The State of Britain

Addlington and Dudlow’s Green the wealthiest parts of the region with Blackpool South the poorest, Cheshire and Warrington LEP the most productive but the best growth seen in Lancashire

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The ONS has published average household disposal income estimates for England and Wales for 2018. The incomes shown are after tax and housing costs are taken off. The analysis has shown that 87% of local areas had an average household income of between £22,500 and £39,200; within this over a third were between £28,000 and £33,600.

Of the 50 areas with the highest total incomes, 41 were in London, with the lowest incomes more widely spread across England and Wales. The North East, East England, London, and the South East had no local areas in the bottom 50.

The wealthiest area in England and Wales was Mickleover in Derby with incomes of £52,200 and the poorest was Highfield North in Leicester with £12,500. The two areas are 30 miles from each other and ranked 7200 places apart.

The wealthiest areas of the North West were the Addlington area of Cheshire and the Dudlow’s Green of Warrington with incomes of £39,800. This ranked the areas 184th out of the 7,201 districts of the UK recorded. The poorest area of the region was Blackpool South with £13,300. This area was ranked 7,199 out of the 7,201 areas of the UK recorded.

Last month the ONS published analysis which showed that like most regions of the UK, output per hour in the NW is below the UK average. Productivity per hour in the NW was 8.4% below the UK average which ranked the region fifth nationally for 2018. One reason for this is the high levels of hours worked and high productivity in London and the South East which pulls up the UK average so much that all other regions fall below it.  

The ONS has now released data for a longer period and at a subregional level. This gives further insight into the NW’s performance.

First, the 2018 results for the 44 enterprise regions in the UK, which comprise the 38 English local enterprise partnerships (LEPs) and six enterprise regions in Scotland, Wales and the border regions.

Thames Valley Berkshire LEP had the best productivity (in terms of hours) in 2018 at 35% above the UK average, whereas the Black Country LEP at -24% was the worst.

At +6%, the Cheshire and Warrington LEP was one of eight economic regions which beat the UK average and was ranked 5th, all of the NW’s other LEPs recorded productivity below the UK average. Liverpool City region was 19th at 8% below, Lancashire LEP 23rd and Greater Manchester 25th at -11% but the worst regional performer was Cumbria at -14% which ranked it 29th.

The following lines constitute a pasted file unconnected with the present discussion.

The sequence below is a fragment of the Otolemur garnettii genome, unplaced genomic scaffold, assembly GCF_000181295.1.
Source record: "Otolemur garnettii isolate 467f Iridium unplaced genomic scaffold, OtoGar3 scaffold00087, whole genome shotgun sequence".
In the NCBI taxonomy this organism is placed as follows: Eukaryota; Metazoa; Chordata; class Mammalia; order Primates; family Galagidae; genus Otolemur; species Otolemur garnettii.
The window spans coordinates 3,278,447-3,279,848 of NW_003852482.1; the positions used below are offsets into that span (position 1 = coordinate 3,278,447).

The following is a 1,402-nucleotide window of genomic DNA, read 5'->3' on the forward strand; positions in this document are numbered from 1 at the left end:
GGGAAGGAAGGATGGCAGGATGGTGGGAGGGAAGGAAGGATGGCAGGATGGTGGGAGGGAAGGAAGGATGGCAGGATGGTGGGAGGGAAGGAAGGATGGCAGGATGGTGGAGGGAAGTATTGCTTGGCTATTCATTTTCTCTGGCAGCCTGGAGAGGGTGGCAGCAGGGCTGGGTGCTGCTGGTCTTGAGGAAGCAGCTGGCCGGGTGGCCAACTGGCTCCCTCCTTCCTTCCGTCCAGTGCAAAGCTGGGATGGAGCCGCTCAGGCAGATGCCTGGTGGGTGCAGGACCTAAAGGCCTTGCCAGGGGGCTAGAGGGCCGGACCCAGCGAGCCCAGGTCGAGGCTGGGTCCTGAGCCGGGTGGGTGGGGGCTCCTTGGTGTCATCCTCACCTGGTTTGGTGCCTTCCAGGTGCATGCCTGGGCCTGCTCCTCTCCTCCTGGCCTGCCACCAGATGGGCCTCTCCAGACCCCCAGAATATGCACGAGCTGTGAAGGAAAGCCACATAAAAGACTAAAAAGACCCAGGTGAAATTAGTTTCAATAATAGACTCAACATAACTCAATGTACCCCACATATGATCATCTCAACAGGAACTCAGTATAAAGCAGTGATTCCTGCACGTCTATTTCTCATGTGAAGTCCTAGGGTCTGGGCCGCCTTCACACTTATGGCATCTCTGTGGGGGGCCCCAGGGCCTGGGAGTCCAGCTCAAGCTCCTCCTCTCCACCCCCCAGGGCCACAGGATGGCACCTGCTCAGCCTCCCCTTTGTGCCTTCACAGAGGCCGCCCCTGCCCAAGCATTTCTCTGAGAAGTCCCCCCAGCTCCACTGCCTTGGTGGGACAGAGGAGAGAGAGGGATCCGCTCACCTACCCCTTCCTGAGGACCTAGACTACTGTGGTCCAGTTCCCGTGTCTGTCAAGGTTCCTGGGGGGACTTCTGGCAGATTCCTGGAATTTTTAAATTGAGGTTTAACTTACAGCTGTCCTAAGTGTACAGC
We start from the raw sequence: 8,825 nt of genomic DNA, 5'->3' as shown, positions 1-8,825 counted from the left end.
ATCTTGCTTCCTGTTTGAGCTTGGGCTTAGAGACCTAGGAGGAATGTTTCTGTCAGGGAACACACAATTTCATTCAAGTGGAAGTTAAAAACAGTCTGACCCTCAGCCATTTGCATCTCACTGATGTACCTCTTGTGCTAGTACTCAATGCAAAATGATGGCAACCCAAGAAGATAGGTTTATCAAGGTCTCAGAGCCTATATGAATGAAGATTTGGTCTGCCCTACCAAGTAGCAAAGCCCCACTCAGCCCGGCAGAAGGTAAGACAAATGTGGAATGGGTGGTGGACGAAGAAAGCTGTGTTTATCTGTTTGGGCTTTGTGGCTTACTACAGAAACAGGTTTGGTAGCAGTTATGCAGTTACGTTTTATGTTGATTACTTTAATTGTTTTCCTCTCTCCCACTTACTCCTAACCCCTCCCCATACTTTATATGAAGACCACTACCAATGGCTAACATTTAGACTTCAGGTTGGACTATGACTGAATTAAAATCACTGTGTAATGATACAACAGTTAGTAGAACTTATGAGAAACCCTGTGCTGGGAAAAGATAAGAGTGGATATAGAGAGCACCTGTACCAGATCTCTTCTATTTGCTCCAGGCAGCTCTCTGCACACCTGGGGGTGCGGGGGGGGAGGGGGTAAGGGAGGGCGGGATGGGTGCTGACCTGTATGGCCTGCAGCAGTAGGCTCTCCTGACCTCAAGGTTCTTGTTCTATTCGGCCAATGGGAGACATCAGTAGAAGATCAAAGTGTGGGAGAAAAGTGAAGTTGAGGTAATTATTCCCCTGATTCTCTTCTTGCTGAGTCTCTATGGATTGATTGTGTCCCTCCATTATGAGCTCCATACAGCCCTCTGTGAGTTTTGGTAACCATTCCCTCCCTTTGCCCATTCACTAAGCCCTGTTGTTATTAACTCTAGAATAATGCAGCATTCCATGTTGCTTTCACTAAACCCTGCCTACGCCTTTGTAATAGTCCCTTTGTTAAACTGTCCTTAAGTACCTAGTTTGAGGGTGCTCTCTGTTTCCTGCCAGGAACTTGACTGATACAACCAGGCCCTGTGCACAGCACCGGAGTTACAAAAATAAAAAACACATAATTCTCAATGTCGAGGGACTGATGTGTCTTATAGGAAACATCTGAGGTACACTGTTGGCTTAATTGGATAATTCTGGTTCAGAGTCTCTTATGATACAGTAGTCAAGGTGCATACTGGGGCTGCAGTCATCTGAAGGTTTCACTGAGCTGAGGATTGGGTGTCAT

In terms of productivity growth between 2010 and 2018, the Coventry and Warwickshire LEP was top with growth of 16%. Twelve economic regions recorded productivity levels lower in 2018 than 2010. The worst performer was the Buckinghamshire Thames Valley LEP which saw productivity drop by 11%.

The NW’s results for productivity growth (rather than overall productivity) were more mixed. With growth of 8.8% Lancashire was the regional star and was ranked 3rd nationally, just beating Cumbria which was ranked fourth with 7.5% growth. Cheshire and Warrington LEP grew by 3.8% and was ranked 15th but the region’s other two LEPs recorded productivity levels lower in 2018 than 2010. Greater Manchester was -0.5% and was ranked 36th which was four places better than Liverpool City region at -3.3%.

On subregions rather then enterprise areas, with the exception of Cheshire East (+8%) and Greater Manchester South West (+0.3%), all of the NW’s subregions recorded productivity below the UK average. Greater Manchester North East had the lowest productivity in the region, 27% below the UK average.

The growth in hours worked between 2010 and 2018 in Greater Manchester was 17%, just beating Cheshire which recorded 16%. In UK terms this level of growth was in the top ten of the country’s 41 subregions. Merseyside grew by 9% and Lancashire by 7% but Cumbria recorded a decline of 3.7%, the only part of the UK to do so.

If the increase in economic output is factored in then the sub regional performances are similar to the geographically associated LEPs. So despite Cumbria recording a decline of 3.7% in hours worked, it was ranked 7th in the UK with growth of c8%.

More data from the ONS showed unemployment in the region was 16,000 higher at 163,000 between November and January; the uplift of 0.4% took the rate to 4.4%. Northern Ireland had the lowest rate of 2.4%, the North East the highest at 6.2%, with the UK rate at 3.9%.

The South East had the highest employment rate at 80% which compared with 75.8% in the NW where 3.5m are employed; the UK rate was 76.5%.

The NW’s average property price decreased by 1.5% to £164,769 during the month which took the annual increase to 2.1%. In comparison, UK prices decreased by 1.1% to £231,185 during January, an annual growth rate of 1.3%.